My Dear Enemy (Love Will Tear Us Apart, Japan Society)
Apart from its focus on two main characters held together by a frosted over past relationship, My Dear Enemy is the polar opposite of Quick. The subtly witty conversations are interspersed with long, patient silences as the film meanders through the hours between a morning and somewhere later in the same day's evening. I love it, but admittedly I am a sucker for this sort of stubbornly slow moving indie film with a fair share of slight yet unexpected turns. Some, though, will no doubt experience it as a bit of an endurance test with its lack of dynamic interactions and an unchanging jazz score.
Korean slacker road trip gone wrong comedy Daytime Drinking is a good reference point for the pace and awkward humor that can be expected. It also hits my soft spot for dramas about unlikely couples, fitting in nicely with the likes of Last Life in the Universe, Castaways on the Moon, and even Buffalo 66. Except My Dear Enemy never quite reaches any of the dramatic tension that sometimes arises in those movies. And while they focus on the beginnings of unlikely new relationships, My Dear Enemy begins one year after the magic has ended.
The film starts with Hee-su tracking down her former boyfriend, Byeong-woon, at an off-track betting site. She is there to collect money that she lent him before they split up. The rest of the film involves them driving around authentically mundane suburban outskirts of Seoul encountering various grifts, love interests, and family relations from Byeong-woon’s carefree existence.
Not much else happens, but the steady focus on Hee-su and Byeong-won’s interactions speaks volumes about who they are and what might have transpired in the past. Both leads shine with low key brilliance. Byeong-won is a character that everyone must know or at least have spent some time with in their lives. Never appearing to work or worry about very much, yet somehow getting by. He has countless acquaintances that acknowledge him wherever he goes, yet none seem to go beyond superficial connections. And seemingly a highly cultured man of the world if you heard him talk for more than one (but less than a few) minutes. A standout moment finds him complaining about the lack of civility in eating fast food meals, then placing a very detailed and overly refined order right before trying to slip the bill in with Hee-su’s previously made order.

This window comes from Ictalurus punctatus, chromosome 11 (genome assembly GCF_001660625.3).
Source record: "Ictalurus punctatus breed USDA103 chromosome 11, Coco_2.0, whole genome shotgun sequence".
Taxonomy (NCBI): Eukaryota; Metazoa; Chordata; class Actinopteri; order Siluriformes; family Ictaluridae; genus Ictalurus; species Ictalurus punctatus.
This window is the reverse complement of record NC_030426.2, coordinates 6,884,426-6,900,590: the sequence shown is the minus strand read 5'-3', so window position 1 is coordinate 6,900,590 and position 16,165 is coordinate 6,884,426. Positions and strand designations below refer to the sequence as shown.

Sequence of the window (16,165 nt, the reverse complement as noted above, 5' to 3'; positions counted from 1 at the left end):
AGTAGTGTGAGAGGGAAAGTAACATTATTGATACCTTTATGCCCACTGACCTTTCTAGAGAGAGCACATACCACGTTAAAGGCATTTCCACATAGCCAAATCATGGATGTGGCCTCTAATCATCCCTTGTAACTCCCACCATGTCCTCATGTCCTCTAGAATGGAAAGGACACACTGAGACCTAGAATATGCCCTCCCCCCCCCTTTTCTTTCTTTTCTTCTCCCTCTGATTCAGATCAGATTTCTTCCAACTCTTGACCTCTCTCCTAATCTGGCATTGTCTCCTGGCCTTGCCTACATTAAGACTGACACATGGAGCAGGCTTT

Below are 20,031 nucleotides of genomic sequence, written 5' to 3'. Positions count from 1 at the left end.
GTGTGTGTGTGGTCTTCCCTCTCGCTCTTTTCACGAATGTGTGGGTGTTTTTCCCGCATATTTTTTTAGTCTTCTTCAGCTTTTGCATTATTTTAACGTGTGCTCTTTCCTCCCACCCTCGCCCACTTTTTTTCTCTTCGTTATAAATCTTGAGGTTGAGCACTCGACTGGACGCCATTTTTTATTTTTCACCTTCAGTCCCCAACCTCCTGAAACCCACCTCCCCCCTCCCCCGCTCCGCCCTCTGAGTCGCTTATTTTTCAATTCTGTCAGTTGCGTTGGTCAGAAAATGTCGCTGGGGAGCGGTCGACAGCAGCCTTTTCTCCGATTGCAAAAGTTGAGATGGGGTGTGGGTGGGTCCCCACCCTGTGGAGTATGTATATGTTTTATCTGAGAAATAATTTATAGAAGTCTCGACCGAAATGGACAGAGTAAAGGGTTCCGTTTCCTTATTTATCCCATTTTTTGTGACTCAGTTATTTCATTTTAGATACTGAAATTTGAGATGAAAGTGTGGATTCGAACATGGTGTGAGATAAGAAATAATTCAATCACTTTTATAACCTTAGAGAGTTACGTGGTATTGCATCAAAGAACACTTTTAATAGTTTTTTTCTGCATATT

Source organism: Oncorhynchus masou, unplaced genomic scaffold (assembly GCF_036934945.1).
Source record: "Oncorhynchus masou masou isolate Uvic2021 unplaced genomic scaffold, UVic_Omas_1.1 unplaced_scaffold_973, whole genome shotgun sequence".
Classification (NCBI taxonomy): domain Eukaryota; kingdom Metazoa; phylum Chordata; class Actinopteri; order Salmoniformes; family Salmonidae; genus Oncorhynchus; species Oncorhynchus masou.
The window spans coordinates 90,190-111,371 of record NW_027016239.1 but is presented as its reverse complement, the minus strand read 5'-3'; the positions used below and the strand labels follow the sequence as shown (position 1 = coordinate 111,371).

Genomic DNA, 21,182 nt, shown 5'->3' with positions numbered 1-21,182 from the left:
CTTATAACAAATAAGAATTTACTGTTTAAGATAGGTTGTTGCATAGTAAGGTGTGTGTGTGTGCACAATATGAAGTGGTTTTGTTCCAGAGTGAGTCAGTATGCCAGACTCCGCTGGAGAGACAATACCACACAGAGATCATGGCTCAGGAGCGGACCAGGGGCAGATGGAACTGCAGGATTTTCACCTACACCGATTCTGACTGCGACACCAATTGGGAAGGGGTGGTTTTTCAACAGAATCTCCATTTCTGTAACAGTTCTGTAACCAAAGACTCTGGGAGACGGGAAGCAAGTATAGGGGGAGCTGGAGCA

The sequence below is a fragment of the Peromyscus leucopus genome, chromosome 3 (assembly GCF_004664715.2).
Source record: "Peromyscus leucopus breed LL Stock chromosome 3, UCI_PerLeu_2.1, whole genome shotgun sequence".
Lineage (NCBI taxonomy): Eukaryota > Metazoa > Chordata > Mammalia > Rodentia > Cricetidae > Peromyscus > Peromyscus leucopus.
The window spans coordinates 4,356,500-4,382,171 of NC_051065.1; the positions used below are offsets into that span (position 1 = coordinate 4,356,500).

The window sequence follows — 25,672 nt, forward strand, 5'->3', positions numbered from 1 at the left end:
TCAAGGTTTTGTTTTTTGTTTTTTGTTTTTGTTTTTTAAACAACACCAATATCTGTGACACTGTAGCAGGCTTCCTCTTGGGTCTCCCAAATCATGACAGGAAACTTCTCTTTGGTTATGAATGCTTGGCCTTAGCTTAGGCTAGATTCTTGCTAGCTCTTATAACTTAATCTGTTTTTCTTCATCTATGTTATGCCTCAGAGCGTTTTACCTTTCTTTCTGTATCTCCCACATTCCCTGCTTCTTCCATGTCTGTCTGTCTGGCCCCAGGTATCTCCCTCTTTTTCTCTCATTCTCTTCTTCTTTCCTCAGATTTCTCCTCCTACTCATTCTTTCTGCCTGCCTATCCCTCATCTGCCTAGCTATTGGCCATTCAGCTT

Hee-su may have the quieter role, but she expresses volumes with her tightly controlled expressions. She is standoffish, determined to not be taken advantage of, yet she has a traditional selflessness that shines through in her treatment of the staggering number of Byeong-won’s associates that she is forced to meet. As the day wears on, we continue to see Byeong-won through Hee-su’s weary eyes, and notice a gradual, delicately rendered change in perspective. Mixed in with frustration and disgust are feelings of understanding and pity. Perhaps they are feelings that Byeong-won brings out in the viewer as well, as his character is a bit more than what at first meets the eye. (I highly recommend checking out other films in accomplished actor Jung-woo Ha’s career, including Time, The Chaser, and Yellow Sea for a notion of his range).
Had their encounters along the road been a bit more off the wall, sure My Dear Enemy might have been a more well known crowd-pleaser. At the same time, it might have lost that special something that makes it such a genuine-feeling story.